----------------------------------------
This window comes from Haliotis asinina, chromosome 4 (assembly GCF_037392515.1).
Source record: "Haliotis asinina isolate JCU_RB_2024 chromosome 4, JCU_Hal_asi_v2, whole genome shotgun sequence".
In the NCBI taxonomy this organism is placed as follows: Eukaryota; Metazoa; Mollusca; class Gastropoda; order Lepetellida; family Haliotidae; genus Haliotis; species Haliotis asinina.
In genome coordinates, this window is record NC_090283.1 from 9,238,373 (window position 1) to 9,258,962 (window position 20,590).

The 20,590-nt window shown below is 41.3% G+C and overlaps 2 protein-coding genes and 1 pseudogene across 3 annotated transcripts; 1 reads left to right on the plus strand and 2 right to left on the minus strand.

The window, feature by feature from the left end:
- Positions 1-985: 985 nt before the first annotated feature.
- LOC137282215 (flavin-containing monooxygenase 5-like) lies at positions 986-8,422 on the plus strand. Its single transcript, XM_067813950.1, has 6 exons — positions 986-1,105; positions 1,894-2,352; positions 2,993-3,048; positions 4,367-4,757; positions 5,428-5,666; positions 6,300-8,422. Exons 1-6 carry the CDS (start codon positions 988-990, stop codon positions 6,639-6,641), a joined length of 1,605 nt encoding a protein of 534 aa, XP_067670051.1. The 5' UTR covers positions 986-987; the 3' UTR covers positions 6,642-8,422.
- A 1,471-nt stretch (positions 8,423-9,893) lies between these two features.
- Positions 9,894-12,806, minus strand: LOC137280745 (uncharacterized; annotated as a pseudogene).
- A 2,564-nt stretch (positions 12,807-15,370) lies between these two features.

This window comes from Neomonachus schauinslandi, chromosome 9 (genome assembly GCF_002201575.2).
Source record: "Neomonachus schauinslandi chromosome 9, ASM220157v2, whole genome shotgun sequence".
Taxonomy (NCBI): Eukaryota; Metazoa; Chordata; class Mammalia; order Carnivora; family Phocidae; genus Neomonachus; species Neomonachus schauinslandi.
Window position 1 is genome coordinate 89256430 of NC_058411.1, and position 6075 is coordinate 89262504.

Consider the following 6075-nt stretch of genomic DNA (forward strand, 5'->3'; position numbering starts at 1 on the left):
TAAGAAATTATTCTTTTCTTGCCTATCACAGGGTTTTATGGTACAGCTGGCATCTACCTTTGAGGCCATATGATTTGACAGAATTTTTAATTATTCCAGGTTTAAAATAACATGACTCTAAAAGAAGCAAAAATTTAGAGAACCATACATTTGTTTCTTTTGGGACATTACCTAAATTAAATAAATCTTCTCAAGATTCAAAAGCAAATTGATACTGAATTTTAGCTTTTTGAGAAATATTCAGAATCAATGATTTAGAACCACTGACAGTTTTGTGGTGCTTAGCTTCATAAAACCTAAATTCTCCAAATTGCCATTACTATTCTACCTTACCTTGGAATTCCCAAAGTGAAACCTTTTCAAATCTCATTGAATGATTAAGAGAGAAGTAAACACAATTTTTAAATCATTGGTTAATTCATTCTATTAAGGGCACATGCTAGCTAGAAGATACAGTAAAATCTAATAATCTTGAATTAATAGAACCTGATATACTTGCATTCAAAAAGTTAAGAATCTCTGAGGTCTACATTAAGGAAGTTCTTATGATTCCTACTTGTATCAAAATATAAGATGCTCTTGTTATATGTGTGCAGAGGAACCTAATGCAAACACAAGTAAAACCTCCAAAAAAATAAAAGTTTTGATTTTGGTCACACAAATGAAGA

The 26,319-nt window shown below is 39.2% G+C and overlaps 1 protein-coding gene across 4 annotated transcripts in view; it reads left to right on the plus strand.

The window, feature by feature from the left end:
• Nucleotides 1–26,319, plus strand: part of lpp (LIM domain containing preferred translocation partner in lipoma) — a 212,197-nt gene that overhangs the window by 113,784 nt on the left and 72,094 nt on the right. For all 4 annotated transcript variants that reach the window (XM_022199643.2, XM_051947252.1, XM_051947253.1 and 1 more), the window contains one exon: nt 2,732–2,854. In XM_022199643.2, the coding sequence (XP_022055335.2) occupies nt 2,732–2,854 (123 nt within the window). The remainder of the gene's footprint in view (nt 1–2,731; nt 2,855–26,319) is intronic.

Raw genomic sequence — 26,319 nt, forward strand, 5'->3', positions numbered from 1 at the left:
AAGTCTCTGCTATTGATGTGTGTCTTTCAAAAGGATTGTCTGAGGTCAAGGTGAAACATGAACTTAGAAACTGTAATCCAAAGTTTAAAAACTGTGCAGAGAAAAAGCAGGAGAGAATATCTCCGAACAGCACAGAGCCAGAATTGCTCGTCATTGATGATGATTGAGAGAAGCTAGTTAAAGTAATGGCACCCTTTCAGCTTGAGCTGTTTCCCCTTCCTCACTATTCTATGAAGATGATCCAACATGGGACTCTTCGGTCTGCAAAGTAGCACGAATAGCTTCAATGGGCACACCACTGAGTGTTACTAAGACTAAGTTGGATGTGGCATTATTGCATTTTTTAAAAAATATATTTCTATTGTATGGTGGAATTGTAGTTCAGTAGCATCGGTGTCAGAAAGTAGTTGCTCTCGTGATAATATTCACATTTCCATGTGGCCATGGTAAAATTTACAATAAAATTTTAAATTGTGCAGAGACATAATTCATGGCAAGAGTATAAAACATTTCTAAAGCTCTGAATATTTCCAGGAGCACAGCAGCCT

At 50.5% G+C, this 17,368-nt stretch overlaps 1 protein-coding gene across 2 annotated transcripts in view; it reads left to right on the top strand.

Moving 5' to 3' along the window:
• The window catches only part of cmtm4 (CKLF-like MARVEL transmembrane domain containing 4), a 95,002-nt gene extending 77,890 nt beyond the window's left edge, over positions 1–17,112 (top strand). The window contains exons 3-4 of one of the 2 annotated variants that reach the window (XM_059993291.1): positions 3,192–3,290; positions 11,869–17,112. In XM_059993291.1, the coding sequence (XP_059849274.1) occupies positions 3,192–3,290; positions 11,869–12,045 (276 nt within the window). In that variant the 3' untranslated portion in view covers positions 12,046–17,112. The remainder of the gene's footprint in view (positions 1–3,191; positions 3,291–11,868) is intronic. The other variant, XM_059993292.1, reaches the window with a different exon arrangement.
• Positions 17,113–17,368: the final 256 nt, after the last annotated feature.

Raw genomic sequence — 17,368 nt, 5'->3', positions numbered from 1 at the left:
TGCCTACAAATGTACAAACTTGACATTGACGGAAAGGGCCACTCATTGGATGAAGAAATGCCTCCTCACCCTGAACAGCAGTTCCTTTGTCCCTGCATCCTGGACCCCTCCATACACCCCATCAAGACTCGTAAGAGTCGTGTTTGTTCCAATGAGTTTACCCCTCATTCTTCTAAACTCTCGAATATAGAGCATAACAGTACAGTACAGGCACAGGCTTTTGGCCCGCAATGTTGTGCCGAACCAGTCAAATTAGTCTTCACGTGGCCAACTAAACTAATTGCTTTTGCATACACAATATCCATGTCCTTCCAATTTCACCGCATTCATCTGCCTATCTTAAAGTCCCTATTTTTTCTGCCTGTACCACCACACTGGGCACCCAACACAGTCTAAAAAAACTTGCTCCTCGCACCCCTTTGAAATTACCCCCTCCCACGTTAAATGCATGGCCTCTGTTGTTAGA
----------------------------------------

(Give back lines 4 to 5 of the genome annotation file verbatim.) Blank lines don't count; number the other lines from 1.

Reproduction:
In genome coordinates, this window is record NC_090283.1 from 9,238,373 (window position 1) to 9,258,962 (window position 20,590).

The 20,590-nt window shown below is 41.3% G+C and overlaps 2 protein-coding genes and 1 pseudogene across 3 annotated transcripts; 1 reads left to right on the plus strand and 2 right to left on the minus strand.